AIR Tutorial Students
AIR students at BirchA

Serving the San Diego American Indian Community for over 25 years

AIR Summer


SDSU
San Diego State University

USD
University of
San Diego


CSUSM
California Sate University
San Marcos


UCSD
University of California
San Diego

UCLA

Univeristy of California, Los Angeles

TLCEE

Tribal Learning Communities & Educational Exchange, UCLA

Cal Poly Pomona

Cal Poly Pomona


The American Indian Recruitment Program
Providing 25 years of Community Service

AIR Awards and Fundraiser Banquet - November 8th
Save that Date Flier: Read More>
AIR Programs Awards and Banquet 2018 Form: Read More>

AIR Summer 2018
Thanking all our Community Support and Participants
within our 2018 Summer Program

AIR MOM

SDSU AIR Sum18 EOP Campus Tour

Ropes High and Low Ropes Course

AIR UCSD Mission Trail

Birch

News for Students - (Monday Morning):

Indian Country:
Supreme Court

A Decades-Old Law Protecting Native Americans from Family Separation Is Under Threat
A Texas judge deemed the Indian Child Welfare Act unconstitutional.
BY GABRIELLE BRUNEY
OCT 14, 2018

The Trump administration’s continued practice of separating immigrant families at the border has rightfully sparked widespread outrage. But the policy is part of a pattern of family separation that spans American history, from the enslaved children sold away from their parents, to the Mexican-American families separated by mass deportations during the Great Depression. Native American kids also have suffered generations of removal from their homes, often to be placed in white families or Anglo institutions. And quietly, lost amid the constant noise of a deafening news cycle, a law designed to protect Native kids from being ripped from their communities has come under threat, as a Texas judge ruled the Indian Child Welfare Act unconstitutional.
Before the ICWA was adopted 40 years ago, researchers found that between 25 and 35 percent of Native American children were being removed from their homes, and 85 percent of these kids were being placed with white families or institutions. The law bolsters the rights of Native families—case workers must make an "active effort" to keep families in tact. It prioritizes placing Native children in the foster care or adoption systems first with family members, then with others in their tribe, then with Native families across the country. Non-Native people aren’t banned from adopting Native children, but must demonstrate "good cause" as to why the child cannot be cared for by Native Americans.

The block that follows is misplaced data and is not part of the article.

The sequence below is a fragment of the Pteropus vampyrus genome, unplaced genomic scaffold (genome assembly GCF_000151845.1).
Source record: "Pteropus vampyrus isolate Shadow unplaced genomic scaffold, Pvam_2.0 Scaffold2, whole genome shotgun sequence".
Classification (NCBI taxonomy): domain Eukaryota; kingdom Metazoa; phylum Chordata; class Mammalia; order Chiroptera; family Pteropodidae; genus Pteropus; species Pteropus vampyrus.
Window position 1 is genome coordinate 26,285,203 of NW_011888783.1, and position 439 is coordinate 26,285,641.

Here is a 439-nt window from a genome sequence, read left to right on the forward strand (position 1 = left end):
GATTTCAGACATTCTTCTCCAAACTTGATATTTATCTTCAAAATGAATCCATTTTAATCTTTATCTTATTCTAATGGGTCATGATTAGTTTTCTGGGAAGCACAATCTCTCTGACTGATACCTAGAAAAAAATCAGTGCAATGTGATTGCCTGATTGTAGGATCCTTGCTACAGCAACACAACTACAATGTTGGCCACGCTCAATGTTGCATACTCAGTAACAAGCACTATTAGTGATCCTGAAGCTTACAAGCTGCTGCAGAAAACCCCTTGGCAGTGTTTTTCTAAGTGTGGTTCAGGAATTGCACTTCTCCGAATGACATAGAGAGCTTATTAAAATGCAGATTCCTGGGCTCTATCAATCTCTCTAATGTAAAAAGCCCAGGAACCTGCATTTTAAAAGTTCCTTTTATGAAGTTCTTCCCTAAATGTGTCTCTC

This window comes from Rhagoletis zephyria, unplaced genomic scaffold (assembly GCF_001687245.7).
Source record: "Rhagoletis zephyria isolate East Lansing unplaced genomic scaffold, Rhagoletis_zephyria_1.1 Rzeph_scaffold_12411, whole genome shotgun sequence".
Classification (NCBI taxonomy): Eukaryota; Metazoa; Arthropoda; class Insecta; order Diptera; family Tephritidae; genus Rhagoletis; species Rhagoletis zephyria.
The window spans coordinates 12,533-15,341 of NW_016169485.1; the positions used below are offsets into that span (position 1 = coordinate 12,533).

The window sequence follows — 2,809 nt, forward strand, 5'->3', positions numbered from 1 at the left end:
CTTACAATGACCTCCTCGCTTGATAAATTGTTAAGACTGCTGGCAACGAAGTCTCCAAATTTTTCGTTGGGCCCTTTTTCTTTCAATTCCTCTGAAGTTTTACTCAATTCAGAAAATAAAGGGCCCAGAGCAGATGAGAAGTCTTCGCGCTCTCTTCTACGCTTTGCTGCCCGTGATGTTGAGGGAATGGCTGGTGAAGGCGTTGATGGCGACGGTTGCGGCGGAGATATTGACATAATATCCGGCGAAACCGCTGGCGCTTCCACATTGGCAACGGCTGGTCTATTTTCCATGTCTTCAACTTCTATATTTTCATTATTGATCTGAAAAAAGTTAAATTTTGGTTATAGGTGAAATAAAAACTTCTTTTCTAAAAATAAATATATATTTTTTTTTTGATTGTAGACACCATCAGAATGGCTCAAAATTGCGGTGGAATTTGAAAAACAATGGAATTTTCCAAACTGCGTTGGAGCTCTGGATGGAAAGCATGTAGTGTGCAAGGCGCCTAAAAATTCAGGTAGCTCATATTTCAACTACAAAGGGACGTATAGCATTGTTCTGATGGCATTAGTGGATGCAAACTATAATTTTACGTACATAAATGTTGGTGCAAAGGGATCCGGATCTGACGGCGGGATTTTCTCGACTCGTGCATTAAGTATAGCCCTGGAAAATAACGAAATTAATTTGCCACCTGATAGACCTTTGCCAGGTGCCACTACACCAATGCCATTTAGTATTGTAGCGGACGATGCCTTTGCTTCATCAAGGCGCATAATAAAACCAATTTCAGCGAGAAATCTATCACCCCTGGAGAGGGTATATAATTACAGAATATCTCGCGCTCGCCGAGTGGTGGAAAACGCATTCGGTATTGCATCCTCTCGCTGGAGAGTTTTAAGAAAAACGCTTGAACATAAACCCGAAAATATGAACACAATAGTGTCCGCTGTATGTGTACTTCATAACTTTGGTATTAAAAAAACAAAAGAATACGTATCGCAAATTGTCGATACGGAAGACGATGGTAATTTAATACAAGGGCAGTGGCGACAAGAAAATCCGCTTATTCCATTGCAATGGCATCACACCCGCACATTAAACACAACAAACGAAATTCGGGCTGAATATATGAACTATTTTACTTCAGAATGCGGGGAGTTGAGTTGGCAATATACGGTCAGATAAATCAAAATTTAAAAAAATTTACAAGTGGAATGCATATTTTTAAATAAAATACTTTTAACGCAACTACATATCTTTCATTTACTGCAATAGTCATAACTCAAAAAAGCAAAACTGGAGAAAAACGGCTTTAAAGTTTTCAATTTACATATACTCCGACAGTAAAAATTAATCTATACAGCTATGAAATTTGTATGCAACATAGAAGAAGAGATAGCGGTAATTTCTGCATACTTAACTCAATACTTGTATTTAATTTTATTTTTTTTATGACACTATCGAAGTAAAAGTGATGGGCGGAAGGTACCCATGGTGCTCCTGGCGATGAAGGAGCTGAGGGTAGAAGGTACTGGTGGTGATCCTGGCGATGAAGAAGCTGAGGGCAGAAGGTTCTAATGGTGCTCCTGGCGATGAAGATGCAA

Read more>

Judges seat

Supreme Court set for major showdown in tribal sovereignty case
Thursday, October 11, 2018

With one tribe's sovereignty at stake, the battle lines are being drawn in one of the most consequential U.S. Supreme Court cases in recent history.
The justices will hear Carpenter v. Murphy on November 27. The outcome in the closely-watched dispute will determine whether the reservation of the Muscogee (Creek) Nation continues to exist.
But the tribe won't be able to count on the expertise of one key member of the court as it defends the reservation from an "all-out assault" by the state of Oklahoma. That's because Justice Neil Gorsuch, whose nomination drew unprecedented support in Indian Country last year, has consistently bowed out of all proceedings in the matter.
Gorsuch did not participate in the high court's May 21 decision to grant the Carpenter petition even though he has direct experience in reservation boundary cases. In his prior role as a federal appellate judge, he ruled in favor of the Ute Tribe in a long-running dispute with the state of Utah.

Read more>

Stop Hate

The current understanding of ‘hate groups’ excludes those who undermine tribal rights and sovereignty.
By Anna V. Smith - High Country News  / HCN.org
Friday, October 12, 2018 

This weekend, anti-government activists will converge on Whitefish, Montana, for the “New Code of the West” conference — a symposium catering to Western conspiracy theorists and extremists. Speakers range from Ammon Bundy, leader of the 2016 Malheur National Wildlife Refuge occupation in Oregon, to state legislators Montana Rep. Kerry White and Washington Rep. Matt Shea. Also present will be Elaine Willman, a board member and former chair of the Citizens for Equal Rights Alliance (CERA), whose mission is “to change federal Indian policies that threaten or restrict the individual rights of all citizens living on or near Indian reservations.” The national group, with board members in Montana, New Mexico, Arizona, California and Washington, has declared that treaties regarding land and water rights are no longer valid, advocated for state rights at the expense of tribal sovereignty, and repeatedly sown distrust between non-Natives and tribal governments on issues like taxation, voter fraud and land use. CERA, which calls tribal sovereignty a “myth,” works to undermine forms of self-determination — foundational issues for tribal nations that have borne the brunt of violent U.S. expansion for centuries.